Beans, beans are good for your heart
Despite the fact that legumes like kidney beans and lentils are linked to lower risk of heart disease and some cancers, many people don’t eat them for fear of increased gas. But a new study from the US suggests that not everyone is affected and most people adjust after just a few weeks of eating them.
In a recent study, data from three randomized controlled trials was analysed to determine if the levels of gas and discomfort people experienced when they ate legumes changed when they ate them regularly for a number of weeks.
Healthy adults were asked to eat half a cup legumes (pinto beans, black-eyed peas or navy beans) or carrots each day for 8-12 weeks. They were also asked to complete weekly questionnaires about perceived flatulence, bloating and stool frequency or consistency.
In the first week of each intervention the percentage of subjects reporting increased flatulence varied by bean type (baked beans 47%, pinto beans 50%, black-eyed peas 19%) and all were significantly higher than those eating carrots (3%). However in all three studies this percentage declined steadily with time so that by week 8 only 3% of participants still reported increased flatulence. Seventy percent or more of participants who experienced flatulence no longer felt it by the second or third week.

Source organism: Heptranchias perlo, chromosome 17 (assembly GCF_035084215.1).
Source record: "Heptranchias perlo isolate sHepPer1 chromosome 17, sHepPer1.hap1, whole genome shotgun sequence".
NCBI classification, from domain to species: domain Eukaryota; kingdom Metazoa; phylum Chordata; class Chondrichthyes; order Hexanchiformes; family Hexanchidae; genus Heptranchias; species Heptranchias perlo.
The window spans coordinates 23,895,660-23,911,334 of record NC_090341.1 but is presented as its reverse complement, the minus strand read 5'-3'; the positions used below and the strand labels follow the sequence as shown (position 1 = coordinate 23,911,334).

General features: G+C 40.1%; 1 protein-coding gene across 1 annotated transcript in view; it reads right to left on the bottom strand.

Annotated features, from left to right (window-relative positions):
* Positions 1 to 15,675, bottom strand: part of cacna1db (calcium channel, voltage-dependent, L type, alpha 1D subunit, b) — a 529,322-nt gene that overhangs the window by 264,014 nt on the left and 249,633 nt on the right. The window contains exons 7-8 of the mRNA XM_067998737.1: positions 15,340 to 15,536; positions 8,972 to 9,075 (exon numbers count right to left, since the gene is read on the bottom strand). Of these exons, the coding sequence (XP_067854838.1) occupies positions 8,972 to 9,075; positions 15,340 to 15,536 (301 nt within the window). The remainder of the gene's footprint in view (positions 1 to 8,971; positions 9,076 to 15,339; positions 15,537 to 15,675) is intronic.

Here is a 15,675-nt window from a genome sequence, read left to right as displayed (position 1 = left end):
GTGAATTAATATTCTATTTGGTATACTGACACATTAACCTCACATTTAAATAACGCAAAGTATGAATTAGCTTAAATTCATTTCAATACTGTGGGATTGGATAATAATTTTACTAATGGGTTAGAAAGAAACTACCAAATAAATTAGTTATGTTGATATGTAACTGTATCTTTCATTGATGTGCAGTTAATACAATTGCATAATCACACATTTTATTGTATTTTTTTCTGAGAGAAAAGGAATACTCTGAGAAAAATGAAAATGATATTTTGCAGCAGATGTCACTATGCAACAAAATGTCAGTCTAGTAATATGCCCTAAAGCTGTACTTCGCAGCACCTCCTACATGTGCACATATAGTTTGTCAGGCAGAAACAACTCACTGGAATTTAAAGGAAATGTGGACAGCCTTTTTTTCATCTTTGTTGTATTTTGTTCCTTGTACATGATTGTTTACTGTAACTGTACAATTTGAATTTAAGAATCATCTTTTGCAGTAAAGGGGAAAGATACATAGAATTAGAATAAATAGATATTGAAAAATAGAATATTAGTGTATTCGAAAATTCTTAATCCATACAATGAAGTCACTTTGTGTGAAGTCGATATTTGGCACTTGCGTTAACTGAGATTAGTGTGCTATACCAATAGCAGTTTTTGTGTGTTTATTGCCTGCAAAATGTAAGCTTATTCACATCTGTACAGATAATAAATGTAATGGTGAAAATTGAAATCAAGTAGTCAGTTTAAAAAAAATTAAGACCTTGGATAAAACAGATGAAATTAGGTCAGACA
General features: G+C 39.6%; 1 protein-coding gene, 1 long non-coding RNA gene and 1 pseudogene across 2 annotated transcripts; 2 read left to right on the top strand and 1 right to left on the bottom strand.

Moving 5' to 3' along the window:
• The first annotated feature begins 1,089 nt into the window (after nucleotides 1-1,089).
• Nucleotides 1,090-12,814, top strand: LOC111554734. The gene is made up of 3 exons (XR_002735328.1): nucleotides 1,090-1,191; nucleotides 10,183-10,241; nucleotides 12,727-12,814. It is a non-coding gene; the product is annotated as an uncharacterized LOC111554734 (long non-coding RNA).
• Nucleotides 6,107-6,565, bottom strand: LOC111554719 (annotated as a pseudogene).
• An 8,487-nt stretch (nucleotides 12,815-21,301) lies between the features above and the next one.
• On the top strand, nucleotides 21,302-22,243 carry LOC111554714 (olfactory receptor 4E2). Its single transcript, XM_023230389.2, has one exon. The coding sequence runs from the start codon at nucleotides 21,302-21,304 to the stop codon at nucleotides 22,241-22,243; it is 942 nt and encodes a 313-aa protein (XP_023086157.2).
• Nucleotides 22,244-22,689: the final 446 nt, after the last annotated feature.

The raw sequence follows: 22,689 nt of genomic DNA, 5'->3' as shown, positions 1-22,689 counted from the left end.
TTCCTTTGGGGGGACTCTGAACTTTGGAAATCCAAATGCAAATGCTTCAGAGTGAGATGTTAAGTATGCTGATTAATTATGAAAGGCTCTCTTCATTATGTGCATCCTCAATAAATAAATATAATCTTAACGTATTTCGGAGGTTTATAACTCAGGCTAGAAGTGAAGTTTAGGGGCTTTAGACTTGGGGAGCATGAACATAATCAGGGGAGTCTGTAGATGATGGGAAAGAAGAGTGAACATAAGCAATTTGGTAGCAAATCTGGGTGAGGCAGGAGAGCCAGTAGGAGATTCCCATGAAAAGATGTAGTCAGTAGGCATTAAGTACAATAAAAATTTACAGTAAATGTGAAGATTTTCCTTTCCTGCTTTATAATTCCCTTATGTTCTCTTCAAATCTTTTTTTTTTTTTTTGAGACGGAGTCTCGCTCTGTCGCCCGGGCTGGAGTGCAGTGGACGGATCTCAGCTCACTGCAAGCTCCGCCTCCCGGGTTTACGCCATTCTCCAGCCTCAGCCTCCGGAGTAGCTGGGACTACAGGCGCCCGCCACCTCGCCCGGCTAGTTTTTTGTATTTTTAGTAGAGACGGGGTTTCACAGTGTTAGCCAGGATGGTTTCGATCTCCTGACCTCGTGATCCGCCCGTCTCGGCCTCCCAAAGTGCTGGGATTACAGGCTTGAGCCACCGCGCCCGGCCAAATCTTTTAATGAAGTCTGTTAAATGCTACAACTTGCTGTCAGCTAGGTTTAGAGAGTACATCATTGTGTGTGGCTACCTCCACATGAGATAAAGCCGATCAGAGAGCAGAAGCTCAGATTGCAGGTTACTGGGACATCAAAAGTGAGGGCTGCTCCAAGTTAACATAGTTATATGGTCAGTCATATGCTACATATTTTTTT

Reported stool changes were fewer than for flatulence, with only 10% reporting changes in the first week, which also declined with time. Reports of bloating also varied by bean type but declined over time to a level equivalent to controls (3%) by week 7. The highest reports of bloating were from pinto beans, followed by baked beans and then black-eyed peas.
For each of the symptoms, black-eyed peas (with a lower fibre content) resulted in generally lower responses than the pinto or baked beans. Age, BMI and macronutrient intake were not associated with symptoms, but more women than men reported increased bloating and stool changes. A small proportion of subjects reported increased flatulence even on control diets.
The authors conclude that people’s concerns about excessive flatulence from eating beans may be exaggerated, and varies by bean type across individuals. They state: “After a few weeks of daily bean consumption, people perceive that flatulence occurrence returns to normal levels”, although “a small percentage of individuals may be bothered by increased flatulence regardless of the length of time they consume legumes”.
The Australian dietary guidelines recommend eating legumes regularly and the research suggests there are many long-term health benefits to eating 2 – 3 serves per week. As with any high fibre food, it is best to eat small amounts at first and remember to drink water and get exercise to help reduce the chance of gas. For ideas on how to add more beans to your week, click here.
Winham DM, Hutchins AM.Perceptions of flatulence from bean consumption among adults in 3 feeding studies. Nutrition Journal 2011;10:128.